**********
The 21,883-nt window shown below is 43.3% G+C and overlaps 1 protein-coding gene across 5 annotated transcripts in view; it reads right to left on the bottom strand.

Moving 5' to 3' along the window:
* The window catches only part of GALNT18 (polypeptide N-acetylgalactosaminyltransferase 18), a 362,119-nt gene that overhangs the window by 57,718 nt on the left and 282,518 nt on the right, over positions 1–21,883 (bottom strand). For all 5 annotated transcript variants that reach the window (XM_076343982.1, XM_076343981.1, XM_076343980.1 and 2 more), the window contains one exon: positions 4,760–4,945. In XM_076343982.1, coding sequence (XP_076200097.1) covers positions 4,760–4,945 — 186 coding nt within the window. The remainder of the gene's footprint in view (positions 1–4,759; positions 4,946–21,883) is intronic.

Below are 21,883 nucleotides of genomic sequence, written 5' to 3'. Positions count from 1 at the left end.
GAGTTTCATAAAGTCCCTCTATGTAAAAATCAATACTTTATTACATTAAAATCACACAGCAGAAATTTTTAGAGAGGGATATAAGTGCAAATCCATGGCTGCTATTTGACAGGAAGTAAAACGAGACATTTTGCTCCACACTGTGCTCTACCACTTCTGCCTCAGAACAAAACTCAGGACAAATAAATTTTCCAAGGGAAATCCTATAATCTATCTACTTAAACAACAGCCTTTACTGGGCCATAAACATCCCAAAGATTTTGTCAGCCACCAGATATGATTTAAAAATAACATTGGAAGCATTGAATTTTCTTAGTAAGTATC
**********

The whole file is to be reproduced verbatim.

The 21,883-nt window shown below is 43.3% G+C and overlaps 1 protein-coding gene across 5 annotated transcripts in view; it reads right to left on the bottom strand.

Moving 5' to 3' along the window:
* The window catches only part of GALNT18 (polypeptide N-acetylgalactosaminyltransferase 18), a 362,119-nt gene that overhangs the window by 57,718 nt on the left and 282,518 nt on the right, over positions 1–21,883 (bottom strand). For all 5 annotated transcript variants that reach the window (XM_076343982.1, XM_076343981.1, XM_076343980.1 and 2 more), the window contains one exon: positions 4,760–4,945. In XM_076343982.1, coding sequence (XP_076200097.1) covers positions 4,760–4,945 — 186 coding nt within the window. The remainder of the gene's footprint in view (positions 1–4,759; positions 4,946–21,883) is intronic.

Below are 21,883 nucleotides of genomic sequence, written 5' to 3'. Positions count from 1 at the left end.
GAGTTTCATAAAGTCCCTCTATGTAAAAATCAATACTTTATTACATTAAAATCACACAGCAGAAATTTTTAGAGAGGGATATAAGTGCAAATCCATGGCTGCTATTTGACAGGAAGTAAAACGAGACATTTTGCTCCACACTGTGCTCTACCACTTCTGCCTCAGAACAAAACTCAGGACAAATAAATTTTCCAAGGGAAATCCTATAATCTATCTACTTAAACAACAGCCTTTACTGGGCCATAAACATCCCAAAGATTTTGTCAGCCACCAGATATGATTTAAAAATAACATTGGAAGCATTGAATTTTCTTAGTAAGTATC